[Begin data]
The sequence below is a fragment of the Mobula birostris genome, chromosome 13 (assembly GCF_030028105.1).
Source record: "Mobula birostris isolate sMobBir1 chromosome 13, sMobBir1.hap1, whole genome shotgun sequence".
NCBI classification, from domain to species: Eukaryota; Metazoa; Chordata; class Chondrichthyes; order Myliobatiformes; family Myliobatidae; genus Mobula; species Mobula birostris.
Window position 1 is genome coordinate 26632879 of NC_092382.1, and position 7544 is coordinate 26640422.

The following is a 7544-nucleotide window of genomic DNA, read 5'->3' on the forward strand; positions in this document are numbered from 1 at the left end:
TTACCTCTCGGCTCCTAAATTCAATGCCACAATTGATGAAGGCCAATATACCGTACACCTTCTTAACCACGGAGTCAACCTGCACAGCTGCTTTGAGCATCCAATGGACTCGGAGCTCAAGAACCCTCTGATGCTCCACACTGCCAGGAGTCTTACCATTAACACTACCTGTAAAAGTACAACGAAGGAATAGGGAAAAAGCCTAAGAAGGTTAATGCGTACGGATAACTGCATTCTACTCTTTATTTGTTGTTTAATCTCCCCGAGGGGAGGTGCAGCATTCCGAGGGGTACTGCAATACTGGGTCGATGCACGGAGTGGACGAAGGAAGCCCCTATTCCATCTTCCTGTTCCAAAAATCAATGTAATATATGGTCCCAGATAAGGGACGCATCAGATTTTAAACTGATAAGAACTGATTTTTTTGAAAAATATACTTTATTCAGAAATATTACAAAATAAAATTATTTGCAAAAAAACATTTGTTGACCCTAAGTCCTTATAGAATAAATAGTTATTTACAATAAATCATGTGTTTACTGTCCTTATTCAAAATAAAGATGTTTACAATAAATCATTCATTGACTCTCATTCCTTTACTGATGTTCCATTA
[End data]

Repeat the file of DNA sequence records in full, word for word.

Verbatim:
The sequence below is a fragment of the Mobula birostris genome, chromosome 13 (assembly GCF_030028105.1).
Source record: "Mobula birostris isolate sMobBir1 chromosome 13, sMobBir1.hap1, whole genome shotgun sequence".
NCBI classification, from domain to species: Eukaryota; Metazoa; Chordata; class Chondrichthyes; order Myliobatiformes; family Myliobatidae; genus Mobula; species Mobula birostris.
Window position 1 is genome coordinate 26632879 of NC_092382.1, and position 7544 is coordinate 26640422.

The following is a 7544-nucleotide window of genomic DNA, read 5'->3' on the forward strand; positions in this document are numbered from 1 at the left end:
TTACCTCTCGGCTCCTAAATTCAATGCCACAATTGATGAAGGCCAATATACCGTACACCTTCTTAACCACGGAGTCAACCTGCACAGCTGCTTTGAGCATCCAATGGACTCGGAGCTCAAGAACCCTCTGATGCTCCACACTGCCAGGAGTCTTACCATTAACACTACCTGTAAAAGTACAACGAAGGAATAGGGAAAAAGCCTAAGAAGGTTAATGCGTACGGATAACTGCATTCTACTCTTTATTTGTTGTTTAATCTCCCCGAGGGGAGGTGCAGCATTCCGAGGGGTACTGCAATACTGGGTCGATGCACGGAGTGGACGAAGGAAGCCCCTATTCCATCTTCCTGTTCCAAAAATCAATGTAATATATGGTCCCAGATAAGGGACGCATCAGATTTTAAACTGATAAGAACTGATTTTTTTGAAAAATATACTTTATTCAGAAATATTACAAAATAAAATTATTTGCAAAAAAACATTTGTTGACCCTAAGTCCTTATAGAATAAATAGTTATTTACAATAAATCATGTGTTTACTGTCCTTATTCAAAATAAAGATGTTTACAATAAATCATTCATTGACTCTCATTCCTTTACTGATGTTCCATTA